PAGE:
US Department of Justice Files Suit Against S&P For Being Full of Terrible People

The global financial crisis happened in the fall of 2008 and in the beginning of 2013 we’re still looking for people to place the blame on.  Big banks have been sued for laughably small amounts and some companies have kicked out CEOs, but the most surprising 2008 crisis call out happened this past Monday.

Standard & Poor’s (that S&P thing media personalities occasionally mention when they’re giving out terrible investment advice) is a pillar of the American financial sector.  S&P has been around since 1860, they’re largest credit rating firm in the country, and they publish financial research and analysis on the stock market that people read like a fiscal holy book.

They’re also a division on The McGraw Hill Companies AKA: The people behind the worst text books ever

On Monday the US Justice Department filed civil fraud charges against the company, claiming that the company mislead the country by giving glowing appraisals to unstable securities and down played the true risk of the looming credit crisis that managed to screw up the global economy.  According to the government S&P misled investors by claiming their ratings and financial information was “uninfluenced by any conflict of interest”, when they pretty much were unabashedly promoting companies they held a financial stake in.  They claim that S&P’s desire to generate more money and earn more market share caused the company to grossly ignore the risks of shoddy investments from about 2004-2007.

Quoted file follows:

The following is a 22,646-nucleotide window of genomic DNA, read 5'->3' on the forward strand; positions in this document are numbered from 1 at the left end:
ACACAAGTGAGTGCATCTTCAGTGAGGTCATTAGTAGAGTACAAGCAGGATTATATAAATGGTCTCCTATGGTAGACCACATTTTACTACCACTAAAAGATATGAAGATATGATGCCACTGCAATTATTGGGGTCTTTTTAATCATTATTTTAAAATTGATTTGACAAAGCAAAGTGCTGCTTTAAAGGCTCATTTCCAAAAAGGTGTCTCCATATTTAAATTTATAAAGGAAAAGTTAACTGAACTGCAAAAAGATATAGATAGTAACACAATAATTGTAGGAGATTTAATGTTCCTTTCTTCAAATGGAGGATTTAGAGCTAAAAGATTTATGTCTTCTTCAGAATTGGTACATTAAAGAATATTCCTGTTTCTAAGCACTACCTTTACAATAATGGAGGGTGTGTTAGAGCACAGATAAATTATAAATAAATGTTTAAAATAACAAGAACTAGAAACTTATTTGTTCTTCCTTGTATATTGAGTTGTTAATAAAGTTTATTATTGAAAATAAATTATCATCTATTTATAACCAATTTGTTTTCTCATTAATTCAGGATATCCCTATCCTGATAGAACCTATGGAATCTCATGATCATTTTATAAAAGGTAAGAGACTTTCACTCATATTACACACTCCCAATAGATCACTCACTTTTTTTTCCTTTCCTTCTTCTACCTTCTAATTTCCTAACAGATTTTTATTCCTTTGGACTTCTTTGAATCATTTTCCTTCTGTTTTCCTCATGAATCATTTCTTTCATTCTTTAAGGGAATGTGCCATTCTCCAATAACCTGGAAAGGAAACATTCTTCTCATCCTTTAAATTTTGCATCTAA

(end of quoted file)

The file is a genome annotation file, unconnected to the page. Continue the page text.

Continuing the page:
Standard and Poor’s immediately went on damage control after the news broke and claimed that they totally knew that the US was gunning for them and they denied any wrong doing.  Their confidence of their innocence didn’t seem to help much since their stock plunged by a little over 20% less than 24 hours after the news became public.  The news of S&P’s impending suit was so bad that somehow the shares for Moody’s Corp, S&P’s main rival, to fall by 10.7%.

S&P’s most trumpeted innocence claim is that other credit rating companies managed to screw up as badly as they did.  Every mortgage-backed bond that the US Department of Justice review had received the same credit rating S&P gave from different rating agencies.  It’s also likely that they’ll defend their terrible mistakes by claiming their first amendment rights since their ratings are really their “opinions” and that they’re protected under the Constitution.  Luckily two federal judges have already claimed that any 1st amendment defense would be complete and utter crap.